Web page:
November 22, 2001

U.S. Death Penalty Stops Spain Extraditing Suspects

MADRID (Reuters) -- Spain cannot extradite suspected Islamic extremists to the United States while the death penalty is in force there, judicial sources said on Thursday.

Eight suspected members of a radical Spanish Islamic group were detained in Spain last week, accused of involvement in the September 11 hijacked aircraft attacks on the United States.

High Court Judge Baltasar Garzon said in a committal order that the men, mostly Spanish citizens of Arab origin, had links to Osama bin Laden's al Qaeda group.

The United States accuses bin Laden of masterminding the attacks on New York and Washington that killed thousands.

The arrested men have denied the charges, judicial sources said.

At an informal meeting in Madrid on Wednesday involving a representative of the U.S. ambassador, two officials from the Federal Bureau of Investigation and two Spanish justice officials, the U.S. was told that extradition was not possible, the sources said.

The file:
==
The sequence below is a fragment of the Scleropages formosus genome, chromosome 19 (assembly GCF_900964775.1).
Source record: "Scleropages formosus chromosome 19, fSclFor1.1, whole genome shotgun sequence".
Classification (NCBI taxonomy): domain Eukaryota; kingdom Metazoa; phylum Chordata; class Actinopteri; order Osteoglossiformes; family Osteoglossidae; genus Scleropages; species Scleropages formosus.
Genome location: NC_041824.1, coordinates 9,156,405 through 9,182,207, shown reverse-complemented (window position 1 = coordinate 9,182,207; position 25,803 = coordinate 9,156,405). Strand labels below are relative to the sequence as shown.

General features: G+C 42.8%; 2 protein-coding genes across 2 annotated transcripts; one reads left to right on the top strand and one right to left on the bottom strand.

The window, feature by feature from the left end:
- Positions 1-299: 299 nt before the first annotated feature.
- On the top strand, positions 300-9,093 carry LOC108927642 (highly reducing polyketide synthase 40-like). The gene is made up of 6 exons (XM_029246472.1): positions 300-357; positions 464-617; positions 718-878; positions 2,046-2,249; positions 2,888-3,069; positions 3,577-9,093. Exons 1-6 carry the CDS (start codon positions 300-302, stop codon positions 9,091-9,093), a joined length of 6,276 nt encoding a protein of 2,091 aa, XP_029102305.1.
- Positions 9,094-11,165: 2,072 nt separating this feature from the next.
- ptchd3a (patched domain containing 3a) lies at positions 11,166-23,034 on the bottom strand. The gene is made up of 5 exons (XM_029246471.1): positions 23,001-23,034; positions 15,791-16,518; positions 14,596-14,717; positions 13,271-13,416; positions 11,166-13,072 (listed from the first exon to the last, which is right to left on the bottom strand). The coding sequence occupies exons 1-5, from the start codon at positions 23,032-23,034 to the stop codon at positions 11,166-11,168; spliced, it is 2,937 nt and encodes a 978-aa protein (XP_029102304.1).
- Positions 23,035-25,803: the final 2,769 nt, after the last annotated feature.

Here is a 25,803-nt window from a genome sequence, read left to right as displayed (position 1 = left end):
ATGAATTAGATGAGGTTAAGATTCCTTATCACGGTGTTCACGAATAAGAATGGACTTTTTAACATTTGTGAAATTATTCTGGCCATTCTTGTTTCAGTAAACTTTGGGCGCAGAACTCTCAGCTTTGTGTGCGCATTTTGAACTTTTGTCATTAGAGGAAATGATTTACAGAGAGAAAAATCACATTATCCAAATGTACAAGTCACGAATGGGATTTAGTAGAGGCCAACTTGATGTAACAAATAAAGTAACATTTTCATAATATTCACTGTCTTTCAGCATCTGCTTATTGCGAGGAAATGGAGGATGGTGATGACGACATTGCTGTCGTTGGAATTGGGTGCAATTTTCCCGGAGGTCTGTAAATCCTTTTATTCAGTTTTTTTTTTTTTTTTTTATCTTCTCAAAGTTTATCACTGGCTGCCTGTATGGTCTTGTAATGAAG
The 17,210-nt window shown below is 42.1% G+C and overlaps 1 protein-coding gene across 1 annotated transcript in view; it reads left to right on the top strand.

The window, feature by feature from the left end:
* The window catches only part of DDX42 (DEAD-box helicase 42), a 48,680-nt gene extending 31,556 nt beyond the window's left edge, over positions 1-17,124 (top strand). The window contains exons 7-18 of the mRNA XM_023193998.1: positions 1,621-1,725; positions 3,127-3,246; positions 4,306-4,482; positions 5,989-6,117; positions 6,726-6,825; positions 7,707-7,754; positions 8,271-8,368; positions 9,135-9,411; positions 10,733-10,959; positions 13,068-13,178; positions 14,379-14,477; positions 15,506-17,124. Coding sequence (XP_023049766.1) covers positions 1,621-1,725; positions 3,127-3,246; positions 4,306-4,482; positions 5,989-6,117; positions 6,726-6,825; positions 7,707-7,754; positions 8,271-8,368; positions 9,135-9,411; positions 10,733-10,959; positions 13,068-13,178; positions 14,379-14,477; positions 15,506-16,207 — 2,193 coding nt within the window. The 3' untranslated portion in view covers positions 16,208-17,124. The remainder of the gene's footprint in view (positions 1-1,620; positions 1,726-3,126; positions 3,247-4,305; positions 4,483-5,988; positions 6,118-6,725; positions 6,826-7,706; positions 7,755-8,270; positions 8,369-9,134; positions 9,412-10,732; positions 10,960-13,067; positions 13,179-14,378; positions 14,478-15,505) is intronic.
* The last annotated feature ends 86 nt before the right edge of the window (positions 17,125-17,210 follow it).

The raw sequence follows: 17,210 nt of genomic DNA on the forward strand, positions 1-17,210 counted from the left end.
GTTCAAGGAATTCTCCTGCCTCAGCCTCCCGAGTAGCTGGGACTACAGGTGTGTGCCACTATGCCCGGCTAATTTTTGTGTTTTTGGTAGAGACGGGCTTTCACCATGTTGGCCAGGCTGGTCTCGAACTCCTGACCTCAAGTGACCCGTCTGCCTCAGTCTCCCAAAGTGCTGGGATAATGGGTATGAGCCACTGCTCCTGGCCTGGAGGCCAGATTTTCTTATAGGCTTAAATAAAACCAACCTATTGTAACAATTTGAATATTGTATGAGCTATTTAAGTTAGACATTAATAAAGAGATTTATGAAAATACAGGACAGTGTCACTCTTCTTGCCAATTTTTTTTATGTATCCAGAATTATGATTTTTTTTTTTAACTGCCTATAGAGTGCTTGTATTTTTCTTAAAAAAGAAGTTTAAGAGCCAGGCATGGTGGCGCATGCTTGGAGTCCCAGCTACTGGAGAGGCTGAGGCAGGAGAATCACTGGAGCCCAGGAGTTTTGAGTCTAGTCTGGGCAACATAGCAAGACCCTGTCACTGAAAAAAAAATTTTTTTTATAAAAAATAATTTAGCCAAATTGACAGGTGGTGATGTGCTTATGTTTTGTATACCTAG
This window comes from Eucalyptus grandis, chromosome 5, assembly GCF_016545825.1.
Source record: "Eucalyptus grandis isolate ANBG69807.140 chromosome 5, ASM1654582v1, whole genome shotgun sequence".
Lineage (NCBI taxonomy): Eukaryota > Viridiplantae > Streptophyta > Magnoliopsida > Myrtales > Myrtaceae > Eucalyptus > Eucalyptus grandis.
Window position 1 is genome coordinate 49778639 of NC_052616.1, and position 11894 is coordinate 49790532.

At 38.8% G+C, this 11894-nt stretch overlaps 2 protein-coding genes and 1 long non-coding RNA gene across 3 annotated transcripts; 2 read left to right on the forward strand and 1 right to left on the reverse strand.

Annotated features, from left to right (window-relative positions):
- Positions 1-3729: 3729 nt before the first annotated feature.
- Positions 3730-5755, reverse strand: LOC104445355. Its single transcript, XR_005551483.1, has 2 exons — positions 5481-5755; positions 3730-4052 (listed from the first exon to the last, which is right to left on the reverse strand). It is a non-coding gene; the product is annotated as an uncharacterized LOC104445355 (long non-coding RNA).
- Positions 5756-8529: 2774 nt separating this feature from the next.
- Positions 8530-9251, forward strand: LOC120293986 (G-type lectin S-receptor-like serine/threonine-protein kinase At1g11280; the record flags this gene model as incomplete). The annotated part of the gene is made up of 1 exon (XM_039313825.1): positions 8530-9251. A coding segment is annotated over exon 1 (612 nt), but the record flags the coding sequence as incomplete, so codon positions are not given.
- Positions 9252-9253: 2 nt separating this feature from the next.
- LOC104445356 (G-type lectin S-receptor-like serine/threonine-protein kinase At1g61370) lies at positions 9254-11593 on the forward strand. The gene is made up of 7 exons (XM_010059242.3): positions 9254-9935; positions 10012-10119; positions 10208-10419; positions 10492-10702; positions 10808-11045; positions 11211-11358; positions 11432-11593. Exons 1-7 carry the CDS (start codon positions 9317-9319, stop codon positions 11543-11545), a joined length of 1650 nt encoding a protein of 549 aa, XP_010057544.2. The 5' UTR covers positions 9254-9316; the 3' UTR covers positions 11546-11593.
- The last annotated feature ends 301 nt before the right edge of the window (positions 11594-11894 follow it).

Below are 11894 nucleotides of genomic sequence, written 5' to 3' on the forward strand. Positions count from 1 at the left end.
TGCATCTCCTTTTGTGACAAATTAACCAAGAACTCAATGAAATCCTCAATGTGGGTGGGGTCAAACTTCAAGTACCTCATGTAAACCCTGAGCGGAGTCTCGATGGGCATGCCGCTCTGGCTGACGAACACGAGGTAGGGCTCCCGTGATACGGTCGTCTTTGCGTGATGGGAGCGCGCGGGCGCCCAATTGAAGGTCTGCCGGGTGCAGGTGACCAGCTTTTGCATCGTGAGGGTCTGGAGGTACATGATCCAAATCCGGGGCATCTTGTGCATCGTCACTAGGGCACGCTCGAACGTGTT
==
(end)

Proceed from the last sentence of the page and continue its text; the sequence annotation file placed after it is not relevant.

``The U.S. officials came away from the meeting with the clear message that under Spanish law Spain could not extradite suspects to a country which enforces the death penalty,'' they said.

The death penalty was abolished in Spain with the introduction of the constitution in 1978 three years after the death of dictator General Francisco Franco.

A total of 85 people were executed in the U.S. last year and more than 60 have been executed so far this year, according to the Death Penalty Information Center.

Copyright 2001. Reuters. All rights reserved.

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